The International Committee of the Red Cross (ICRC) is a humanitarian institution based in Geneva, Switzerland, and a three-time Nobel Prize Laureate.
The International Red Cross and Red Crescent Movement is an international humanitarian movement with approximately 17 million volunteers, members and staff worldwide which was founded to protect human life and health, to ensure respect for all human beings, and to prevent and alleviate human suffering.
The International Review of the Red Cross is a quarterly peer-reviewed public health journal published by Cambridge University Press on behalf of the International Committee of the Red Cross.
Jean-Louis Barrault (8 September 1910 – 22 January 1994) was a French actor, director and mime artist, training that served him well when he portrayed the 19th-century mime Jean-Gaspard Deburau (Baptiste Debureau) in Marcel Carné's film Les Enfants du Paradis (Children of Paradise, 1945) and part of an international cast in The Longest Day (1962).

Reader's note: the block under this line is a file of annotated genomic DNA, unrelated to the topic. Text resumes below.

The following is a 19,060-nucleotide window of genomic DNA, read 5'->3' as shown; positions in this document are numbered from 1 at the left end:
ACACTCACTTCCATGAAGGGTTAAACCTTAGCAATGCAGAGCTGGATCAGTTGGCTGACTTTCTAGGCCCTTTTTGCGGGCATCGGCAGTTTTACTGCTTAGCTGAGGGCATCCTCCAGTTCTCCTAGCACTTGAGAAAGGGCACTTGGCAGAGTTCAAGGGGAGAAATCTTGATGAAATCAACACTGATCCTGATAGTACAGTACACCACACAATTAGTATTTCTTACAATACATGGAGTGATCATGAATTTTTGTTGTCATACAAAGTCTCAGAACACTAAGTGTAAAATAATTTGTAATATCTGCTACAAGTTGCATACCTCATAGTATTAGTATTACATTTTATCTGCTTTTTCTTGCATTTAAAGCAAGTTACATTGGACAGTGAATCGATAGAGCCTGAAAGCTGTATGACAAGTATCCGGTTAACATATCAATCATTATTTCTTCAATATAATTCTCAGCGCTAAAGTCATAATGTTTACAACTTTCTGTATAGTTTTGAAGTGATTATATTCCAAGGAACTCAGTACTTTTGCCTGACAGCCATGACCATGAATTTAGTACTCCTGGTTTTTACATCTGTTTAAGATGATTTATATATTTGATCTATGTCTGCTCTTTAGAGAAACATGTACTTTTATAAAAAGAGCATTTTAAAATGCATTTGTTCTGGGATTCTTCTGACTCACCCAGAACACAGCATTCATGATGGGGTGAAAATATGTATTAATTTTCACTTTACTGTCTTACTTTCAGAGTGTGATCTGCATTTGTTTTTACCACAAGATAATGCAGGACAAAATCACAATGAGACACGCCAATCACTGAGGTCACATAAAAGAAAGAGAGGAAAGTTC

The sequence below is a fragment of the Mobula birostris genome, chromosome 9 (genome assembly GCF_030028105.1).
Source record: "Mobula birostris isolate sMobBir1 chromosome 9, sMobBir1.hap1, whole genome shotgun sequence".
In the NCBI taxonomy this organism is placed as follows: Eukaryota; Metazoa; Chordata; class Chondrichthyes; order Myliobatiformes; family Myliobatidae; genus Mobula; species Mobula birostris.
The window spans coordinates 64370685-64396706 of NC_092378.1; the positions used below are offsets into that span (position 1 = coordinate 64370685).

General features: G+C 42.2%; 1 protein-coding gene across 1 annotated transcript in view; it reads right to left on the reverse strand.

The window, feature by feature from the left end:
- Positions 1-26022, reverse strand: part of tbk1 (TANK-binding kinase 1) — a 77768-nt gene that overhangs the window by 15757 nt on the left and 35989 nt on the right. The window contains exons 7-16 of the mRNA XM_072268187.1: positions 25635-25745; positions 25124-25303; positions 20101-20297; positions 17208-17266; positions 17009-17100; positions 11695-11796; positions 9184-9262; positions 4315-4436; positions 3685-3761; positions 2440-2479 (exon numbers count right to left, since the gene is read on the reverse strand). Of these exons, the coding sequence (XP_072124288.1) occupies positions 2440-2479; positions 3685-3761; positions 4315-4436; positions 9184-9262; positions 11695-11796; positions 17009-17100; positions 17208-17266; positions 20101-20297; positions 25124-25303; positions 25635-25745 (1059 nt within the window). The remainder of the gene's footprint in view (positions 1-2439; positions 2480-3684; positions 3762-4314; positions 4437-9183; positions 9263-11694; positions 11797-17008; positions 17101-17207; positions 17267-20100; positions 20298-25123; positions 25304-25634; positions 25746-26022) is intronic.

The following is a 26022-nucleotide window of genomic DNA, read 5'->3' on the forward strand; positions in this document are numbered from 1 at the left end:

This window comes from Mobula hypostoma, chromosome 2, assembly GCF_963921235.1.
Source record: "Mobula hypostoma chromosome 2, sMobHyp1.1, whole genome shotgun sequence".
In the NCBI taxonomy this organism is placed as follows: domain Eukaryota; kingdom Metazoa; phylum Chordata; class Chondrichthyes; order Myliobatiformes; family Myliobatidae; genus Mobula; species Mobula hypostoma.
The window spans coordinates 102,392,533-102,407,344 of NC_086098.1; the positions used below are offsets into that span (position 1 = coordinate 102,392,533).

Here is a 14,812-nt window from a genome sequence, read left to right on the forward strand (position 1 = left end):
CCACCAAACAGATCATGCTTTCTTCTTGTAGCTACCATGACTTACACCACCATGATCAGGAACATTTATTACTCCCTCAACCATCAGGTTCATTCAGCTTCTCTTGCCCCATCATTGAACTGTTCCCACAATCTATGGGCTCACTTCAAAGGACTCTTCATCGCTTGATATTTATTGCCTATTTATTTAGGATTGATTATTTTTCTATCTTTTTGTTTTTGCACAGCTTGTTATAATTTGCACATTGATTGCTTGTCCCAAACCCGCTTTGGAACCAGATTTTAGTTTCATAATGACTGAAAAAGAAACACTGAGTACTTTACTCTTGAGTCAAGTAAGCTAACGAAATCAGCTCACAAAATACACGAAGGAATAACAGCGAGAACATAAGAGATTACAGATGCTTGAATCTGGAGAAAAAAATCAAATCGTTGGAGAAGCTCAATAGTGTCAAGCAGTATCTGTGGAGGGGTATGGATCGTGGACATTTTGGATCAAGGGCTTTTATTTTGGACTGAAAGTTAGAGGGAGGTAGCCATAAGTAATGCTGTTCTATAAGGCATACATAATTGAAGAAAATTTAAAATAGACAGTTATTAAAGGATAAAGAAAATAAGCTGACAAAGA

Karlsruhe (formerly Carlsruhe) is the second-largest city in the state of Baden-Württemberg, in southwest Germany, near the French-German border.
The Kingdom of SardiniaThe name of the state was originally Latin: Regnum Sardiniae, or Regnum Sardiniae et Corsicae when the kingdom was still considered to include Corsica.
Lombardy (Lombardia; Lumbardia, pronounced: (Western Lombard), (Eastern Lombard)) is one of the twenty administrative regions of Italy, in the northwest of the country, with an area of.
Louis Paul Amédée Appia (13 October 1818 - 1 May 1898) was a Swiss surgeon with special merit in the area of military medicine.
Man to Men (French: D'homme à hommes is a 1948 French-Swiss historical drama film directed by Christian-Jaque and starring Jean-Louis Barrault, Bernard Blier and Hélène Perdrière.